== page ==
Even if you have never read Sally Rooney’s “Normal People,” you will immediately realize that the TV adaptation is a young-love story.
If the moony soundtrack doesn’t clue you in, you will need only a few seconds in the presence of Marianne (Daisy Edgar-Jones) and Connell (Paul Mescal), who have so much chemistry you may need lab goggles.
It is also, as the series soon makes graphically clear, a young-lust story, in which the copious, urgent sex is as much an expression of character as of hormones. But beyond the heavy emotions and heavy breathing, this gorgeous, melancholy series, is really about growing up: the necessary, wrenching process of breaking down the person you were in order to become the person you’re going to be.
Set in Ireland in the early 2010s, “Normal People” introduces the small-town schoolmates Marianne, who comes from money, and Connell, whose mother cleans house for Marianne’s family. Their dynamic inverts the teen-drama cliché of popular rich kid and alienated poor kid. Marianne is the outcast, bookish and sarcastic. Connell is beautiful, athletic and well-liked, socially comfortable but self-effacing. What they have in common are an instant attraction and a sharp intelligence.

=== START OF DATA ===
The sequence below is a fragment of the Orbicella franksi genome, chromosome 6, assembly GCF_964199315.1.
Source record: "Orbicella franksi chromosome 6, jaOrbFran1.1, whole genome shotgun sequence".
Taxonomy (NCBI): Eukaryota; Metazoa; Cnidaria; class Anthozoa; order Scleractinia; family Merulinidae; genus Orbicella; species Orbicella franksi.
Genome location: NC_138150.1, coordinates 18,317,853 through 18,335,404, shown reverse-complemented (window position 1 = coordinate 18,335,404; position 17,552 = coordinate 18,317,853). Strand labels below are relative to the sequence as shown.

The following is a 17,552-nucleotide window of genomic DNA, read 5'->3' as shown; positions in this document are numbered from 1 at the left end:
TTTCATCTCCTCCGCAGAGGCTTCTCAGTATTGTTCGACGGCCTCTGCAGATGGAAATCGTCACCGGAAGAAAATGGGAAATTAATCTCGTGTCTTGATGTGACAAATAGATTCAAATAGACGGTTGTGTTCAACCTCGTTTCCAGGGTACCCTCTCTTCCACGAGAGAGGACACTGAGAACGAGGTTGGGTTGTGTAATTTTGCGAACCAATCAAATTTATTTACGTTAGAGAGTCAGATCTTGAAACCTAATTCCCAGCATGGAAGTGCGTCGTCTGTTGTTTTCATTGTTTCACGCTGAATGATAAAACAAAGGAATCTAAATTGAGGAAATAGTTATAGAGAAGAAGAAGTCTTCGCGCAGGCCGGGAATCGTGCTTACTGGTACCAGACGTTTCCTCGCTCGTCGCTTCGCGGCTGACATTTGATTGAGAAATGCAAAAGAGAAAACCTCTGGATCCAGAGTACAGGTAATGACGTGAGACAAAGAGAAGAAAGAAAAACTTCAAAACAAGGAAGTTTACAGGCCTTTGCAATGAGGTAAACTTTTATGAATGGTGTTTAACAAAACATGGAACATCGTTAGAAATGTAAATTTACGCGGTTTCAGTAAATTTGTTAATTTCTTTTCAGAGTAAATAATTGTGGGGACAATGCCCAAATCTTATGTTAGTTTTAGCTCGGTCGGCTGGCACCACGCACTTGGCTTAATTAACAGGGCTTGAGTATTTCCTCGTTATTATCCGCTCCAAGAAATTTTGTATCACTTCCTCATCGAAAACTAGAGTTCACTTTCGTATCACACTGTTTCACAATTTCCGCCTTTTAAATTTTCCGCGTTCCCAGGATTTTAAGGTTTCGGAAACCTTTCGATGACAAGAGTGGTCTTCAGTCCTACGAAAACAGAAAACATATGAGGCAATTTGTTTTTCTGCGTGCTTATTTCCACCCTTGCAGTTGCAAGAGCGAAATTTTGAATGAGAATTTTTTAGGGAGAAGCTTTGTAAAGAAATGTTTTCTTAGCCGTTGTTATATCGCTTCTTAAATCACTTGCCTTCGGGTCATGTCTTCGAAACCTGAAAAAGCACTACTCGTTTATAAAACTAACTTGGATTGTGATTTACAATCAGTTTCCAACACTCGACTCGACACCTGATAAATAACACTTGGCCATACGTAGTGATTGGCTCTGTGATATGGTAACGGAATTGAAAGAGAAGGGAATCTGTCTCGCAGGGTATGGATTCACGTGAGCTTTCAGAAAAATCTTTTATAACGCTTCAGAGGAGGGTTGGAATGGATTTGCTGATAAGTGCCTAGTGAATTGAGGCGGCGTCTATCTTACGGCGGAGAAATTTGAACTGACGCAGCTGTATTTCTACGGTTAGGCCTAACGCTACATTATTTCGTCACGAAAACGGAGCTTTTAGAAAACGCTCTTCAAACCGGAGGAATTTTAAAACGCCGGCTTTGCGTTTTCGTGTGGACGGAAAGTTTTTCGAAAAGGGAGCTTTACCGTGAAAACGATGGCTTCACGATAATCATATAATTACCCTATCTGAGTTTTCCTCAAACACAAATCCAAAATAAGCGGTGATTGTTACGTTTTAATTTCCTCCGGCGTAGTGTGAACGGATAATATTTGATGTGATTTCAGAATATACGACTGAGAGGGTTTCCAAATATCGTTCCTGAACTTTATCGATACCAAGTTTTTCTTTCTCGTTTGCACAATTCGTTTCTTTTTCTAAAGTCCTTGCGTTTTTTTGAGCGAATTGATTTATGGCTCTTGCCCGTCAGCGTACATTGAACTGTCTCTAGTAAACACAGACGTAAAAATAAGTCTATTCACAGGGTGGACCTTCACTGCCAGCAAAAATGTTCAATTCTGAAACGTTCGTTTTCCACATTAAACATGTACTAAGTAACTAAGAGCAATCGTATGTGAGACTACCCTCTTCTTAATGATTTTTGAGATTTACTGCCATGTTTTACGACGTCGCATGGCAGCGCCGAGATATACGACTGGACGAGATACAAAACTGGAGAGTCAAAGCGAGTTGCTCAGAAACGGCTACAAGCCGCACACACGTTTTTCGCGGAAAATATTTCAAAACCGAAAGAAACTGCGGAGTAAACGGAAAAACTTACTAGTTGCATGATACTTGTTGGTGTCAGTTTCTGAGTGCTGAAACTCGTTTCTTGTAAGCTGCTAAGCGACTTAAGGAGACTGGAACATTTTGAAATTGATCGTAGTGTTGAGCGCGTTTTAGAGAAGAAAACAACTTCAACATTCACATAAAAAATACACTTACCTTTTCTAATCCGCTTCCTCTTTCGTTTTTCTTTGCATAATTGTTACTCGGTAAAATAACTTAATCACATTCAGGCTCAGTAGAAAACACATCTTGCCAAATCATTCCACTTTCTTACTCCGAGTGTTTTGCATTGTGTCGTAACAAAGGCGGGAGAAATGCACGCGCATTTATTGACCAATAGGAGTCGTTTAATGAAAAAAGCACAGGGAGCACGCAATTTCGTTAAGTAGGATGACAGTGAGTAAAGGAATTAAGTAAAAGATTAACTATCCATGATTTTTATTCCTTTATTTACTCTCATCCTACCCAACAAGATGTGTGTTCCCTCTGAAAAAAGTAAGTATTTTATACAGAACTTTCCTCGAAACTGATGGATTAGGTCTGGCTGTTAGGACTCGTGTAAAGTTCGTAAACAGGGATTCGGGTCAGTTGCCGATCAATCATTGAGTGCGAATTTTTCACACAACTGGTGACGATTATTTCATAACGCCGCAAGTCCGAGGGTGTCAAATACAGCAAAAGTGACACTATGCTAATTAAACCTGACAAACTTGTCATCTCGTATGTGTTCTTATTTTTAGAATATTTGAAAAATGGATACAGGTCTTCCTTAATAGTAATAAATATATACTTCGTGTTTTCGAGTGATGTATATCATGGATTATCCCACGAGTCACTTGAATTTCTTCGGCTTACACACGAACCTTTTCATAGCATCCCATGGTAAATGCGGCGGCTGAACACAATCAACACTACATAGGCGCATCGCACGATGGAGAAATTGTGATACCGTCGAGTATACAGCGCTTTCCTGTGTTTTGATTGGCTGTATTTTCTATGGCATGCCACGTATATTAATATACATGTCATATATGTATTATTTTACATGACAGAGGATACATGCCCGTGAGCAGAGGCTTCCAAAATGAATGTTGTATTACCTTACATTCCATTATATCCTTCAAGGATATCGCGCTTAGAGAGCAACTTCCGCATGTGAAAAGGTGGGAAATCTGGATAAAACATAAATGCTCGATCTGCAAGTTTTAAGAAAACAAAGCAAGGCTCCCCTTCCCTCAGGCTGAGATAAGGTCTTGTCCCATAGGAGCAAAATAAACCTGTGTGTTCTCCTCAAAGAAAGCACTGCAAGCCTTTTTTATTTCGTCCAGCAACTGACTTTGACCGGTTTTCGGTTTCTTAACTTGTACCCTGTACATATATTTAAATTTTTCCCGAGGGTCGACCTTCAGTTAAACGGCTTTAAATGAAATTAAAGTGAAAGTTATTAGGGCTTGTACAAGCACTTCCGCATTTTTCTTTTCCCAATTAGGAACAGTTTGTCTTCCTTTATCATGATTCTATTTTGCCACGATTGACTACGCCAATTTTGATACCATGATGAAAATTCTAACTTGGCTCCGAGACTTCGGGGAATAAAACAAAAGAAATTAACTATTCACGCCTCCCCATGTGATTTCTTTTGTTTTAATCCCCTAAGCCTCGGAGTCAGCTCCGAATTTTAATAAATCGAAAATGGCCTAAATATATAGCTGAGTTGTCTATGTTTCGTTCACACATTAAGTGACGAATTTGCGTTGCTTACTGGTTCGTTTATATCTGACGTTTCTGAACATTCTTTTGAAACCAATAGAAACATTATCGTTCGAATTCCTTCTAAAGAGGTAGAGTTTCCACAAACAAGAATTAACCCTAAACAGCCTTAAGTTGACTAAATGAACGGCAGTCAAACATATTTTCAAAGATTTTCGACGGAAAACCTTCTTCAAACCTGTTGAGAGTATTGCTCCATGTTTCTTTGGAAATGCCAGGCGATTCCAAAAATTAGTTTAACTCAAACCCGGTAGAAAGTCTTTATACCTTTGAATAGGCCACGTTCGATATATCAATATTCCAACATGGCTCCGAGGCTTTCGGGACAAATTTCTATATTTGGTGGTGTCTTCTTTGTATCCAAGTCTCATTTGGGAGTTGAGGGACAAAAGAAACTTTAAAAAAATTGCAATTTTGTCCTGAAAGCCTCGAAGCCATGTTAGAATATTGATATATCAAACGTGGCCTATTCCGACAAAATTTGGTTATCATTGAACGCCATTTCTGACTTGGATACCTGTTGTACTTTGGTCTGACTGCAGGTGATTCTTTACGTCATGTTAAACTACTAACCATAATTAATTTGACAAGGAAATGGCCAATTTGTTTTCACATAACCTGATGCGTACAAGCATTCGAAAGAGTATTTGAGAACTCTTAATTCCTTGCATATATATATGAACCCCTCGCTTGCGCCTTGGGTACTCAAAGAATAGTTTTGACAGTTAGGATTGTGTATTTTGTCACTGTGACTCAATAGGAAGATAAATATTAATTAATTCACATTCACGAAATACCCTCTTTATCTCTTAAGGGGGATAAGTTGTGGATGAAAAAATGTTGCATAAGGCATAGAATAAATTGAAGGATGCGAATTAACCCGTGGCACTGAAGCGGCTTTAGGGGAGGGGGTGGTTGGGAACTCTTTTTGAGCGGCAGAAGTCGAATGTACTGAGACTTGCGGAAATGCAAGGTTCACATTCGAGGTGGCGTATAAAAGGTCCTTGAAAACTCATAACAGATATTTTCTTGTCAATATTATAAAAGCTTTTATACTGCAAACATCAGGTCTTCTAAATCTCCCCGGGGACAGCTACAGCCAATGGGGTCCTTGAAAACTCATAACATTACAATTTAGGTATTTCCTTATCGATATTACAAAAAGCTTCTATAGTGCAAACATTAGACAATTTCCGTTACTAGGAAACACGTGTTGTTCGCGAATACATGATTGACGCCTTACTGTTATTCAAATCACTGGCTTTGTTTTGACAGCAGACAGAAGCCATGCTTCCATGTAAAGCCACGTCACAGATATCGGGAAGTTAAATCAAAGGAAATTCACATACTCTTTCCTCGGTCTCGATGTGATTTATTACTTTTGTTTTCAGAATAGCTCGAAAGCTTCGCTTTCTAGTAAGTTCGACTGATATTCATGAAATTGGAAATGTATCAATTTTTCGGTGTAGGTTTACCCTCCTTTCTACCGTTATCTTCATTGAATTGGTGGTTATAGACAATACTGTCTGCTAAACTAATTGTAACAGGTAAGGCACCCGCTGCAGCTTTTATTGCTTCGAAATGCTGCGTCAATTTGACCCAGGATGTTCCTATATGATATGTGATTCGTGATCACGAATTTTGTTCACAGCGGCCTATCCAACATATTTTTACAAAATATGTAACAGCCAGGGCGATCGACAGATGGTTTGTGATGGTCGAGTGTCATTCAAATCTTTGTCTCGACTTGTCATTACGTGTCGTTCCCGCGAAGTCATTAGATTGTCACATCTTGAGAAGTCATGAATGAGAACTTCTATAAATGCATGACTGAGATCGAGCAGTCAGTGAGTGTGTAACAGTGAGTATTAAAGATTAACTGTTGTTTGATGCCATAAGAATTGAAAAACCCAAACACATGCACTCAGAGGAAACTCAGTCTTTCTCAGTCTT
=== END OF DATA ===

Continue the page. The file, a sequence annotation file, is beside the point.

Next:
The first tumbles them into bed; the second makes them realize they can talk to each other as with no one else. When they first undress in front of each other — there is much equal-opportunity nudity here — it feels less prurient than like a milestone: They’re each about to get to truly know another person outside their family.
Where in some teen stories sex is an end in itself, in “Normal People” it’s a way of experimenting with your identity, with your relation to other people, with power and powerlessness. After an early flirtation, Marianne revels in Connell’s attraction to her: “You were tempted. I tempted you.”
Sex, and then love, reveal Connell’s insecurity despite his popularity. Marianne, whose self-worth is also undermined by her villainously unloving family, eventually develops a streak of masochism. In bed and out of it, each has something the other craves and lacks: Connell’s even-keeled kindness, Marianne’s decisiveness and bracing honesty. (“You just always know what you think,” he tells her. “I’m not like that.”)
Rooney, who adapted the series with Alice Birch and Mark O’Rowe, has created a complex study of power wrapped up in a heartfelt teen soap. When Marianne suggests keeping their affair a secret, Connell — afraid to be teased by his friends — agrees too readily, a hurtful choice that echoes in their relationship for years.
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